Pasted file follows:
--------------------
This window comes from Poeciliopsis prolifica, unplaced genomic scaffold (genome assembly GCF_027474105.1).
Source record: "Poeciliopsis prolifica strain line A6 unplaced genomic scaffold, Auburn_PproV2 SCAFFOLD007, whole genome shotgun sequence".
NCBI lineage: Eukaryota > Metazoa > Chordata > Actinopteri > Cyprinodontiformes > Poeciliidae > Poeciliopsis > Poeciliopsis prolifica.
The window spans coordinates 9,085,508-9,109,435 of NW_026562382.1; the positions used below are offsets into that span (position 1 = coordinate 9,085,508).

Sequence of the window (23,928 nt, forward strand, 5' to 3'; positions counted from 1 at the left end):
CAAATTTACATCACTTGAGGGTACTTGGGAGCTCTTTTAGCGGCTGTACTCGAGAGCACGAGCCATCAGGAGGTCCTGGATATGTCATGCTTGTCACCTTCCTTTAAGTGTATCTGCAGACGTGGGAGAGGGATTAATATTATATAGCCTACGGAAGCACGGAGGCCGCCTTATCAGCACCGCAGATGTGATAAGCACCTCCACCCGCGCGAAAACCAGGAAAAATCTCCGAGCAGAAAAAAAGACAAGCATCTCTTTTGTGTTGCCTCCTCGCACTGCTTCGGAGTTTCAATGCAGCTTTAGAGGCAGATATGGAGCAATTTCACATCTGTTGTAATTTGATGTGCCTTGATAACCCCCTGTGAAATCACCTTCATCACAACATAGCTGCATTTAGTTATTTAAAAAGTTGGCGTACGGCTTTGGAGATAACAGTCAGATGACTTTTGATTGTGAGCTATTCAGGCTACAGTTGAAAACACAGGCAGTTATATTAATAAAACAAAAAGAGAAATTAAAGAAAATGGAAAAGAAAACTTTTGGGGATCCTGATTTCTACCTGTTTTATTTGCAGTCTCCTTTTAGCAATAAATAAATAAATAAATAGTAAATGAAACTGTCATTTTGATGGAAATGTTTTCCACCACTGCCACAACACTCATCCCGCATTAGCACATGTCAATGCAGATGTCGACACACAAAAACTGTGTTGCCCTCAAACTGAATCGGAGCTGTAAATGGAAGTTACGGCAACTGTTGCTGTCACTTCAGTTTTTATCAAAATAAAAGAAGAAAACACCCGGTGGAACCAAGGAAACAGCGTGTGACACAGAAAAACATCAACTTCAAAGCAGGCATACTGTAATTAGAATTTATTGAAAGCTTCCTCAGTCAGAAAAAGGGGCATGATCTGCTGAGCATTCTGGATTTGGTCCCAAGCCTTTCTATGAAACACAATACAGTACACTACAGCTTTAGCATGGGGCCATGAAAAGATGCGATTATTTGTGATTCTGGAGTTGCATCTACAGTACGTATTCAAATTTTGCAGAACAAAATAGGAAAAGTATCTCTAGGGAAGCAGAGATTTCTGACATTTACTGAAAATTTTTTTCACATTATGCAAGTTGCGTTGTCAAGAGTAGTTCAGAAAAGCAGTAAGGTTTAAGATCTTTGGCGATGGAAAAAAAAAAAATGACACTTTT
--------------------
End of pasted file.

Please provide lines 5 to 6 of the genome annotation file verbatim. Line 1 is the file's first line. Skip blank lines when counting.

Sequence of the window (23,928 nt, forward strand, 5' to 3'; positions counted from 1 at the left end):
CAAATTTACATCACTTGAGGGTACTTGGGAGCTCTTTTAGCGGCTGTACTCGAGAGCACGAGCCATCAGGAGGTCCTGGATATGTCATGCTTGTCACCTTCCTTTAAGTGTATCTGCAGACGTGGGAGAGGGATTAATATTATATAGCCTACGGAAGCACGGAGGCCGCCTTATCAGCACCGCAGATGTGATAAGCACCTCCACCCGCGCGAAAACCAGGAAAAATCTCCGAGCAGAAAAAAAGACAAGCATCTCTTTTGTGTTGCCTCCTCGCACTGCTTCGGAGTTTCAATGCAGCTTTAGAGGCAGATATGGAGCAATTTCACATCTGTTGTAATTTGATGTGCCTTGATAACCCCCTGTGAAATCACCTTCATCACAACATAGCTGCATTTAGTTATTTAAAAAGTTGGCGTACGGCTTTGGAGATAACAGTCAGATGACTTTTGATTGTGAGCTATTCAGGCTACAGTTGAAAACACAGGCAGTTATATTAATAAAACAAAAAGAGAAATTAAAGAAAATGGAAAAGAAAACTTTTGGGGATCCTGATTTCTACCTGTTTTATTTGCAGTCTCCTTTTAGCAATAAATAAATAAATAAATAGTAAATGAAACTGTCATTTTGATGGAAATGTTTTCCACCACTGCCACAACACTCATCCCGCATTAGCACATGTCAATGCAGATGTCGACACACAAAAACTGTGTTGCCCTCAAACTGAATCGGAGCTGTAAATGGAAGTTACGGCAACTGTTGCTGTCACTTCAGTTTTTATCAAAATAAAAGAAGAAAACACCCGGTGGAACCAAGGAAACAGCGTGTGACACAGAAAAACATCAACTTCAAAGCAGGCATACTGTAATTAGAATTTATTGAAAGCTTCCTCAGTCAGAAAAAGGGGCATGATCTGCTGAGCATTCTGGATTTGGTCCCAAGCCTTTCTATGAAACACAATACAGTACACTACAGCTTTAGCATGGGGCCATGAAAAGATGCGATTATTTGTGATTCTGGAGTTGCATCTACAGTACGTATTCAAATTTTGCAGAACAAAATAGGAAAAGTATCTCTAGGGAAGCAGAGATTTCTGACATTTACTGAAAATTTTTTTCACATTATGCAAGTTGCGTTGTCAAGAGTAGTTCAGAAAAGCAGTAAGGTTTAAGATCTTTGGCGATGGAAAAAAAAAAAATGACACTTTT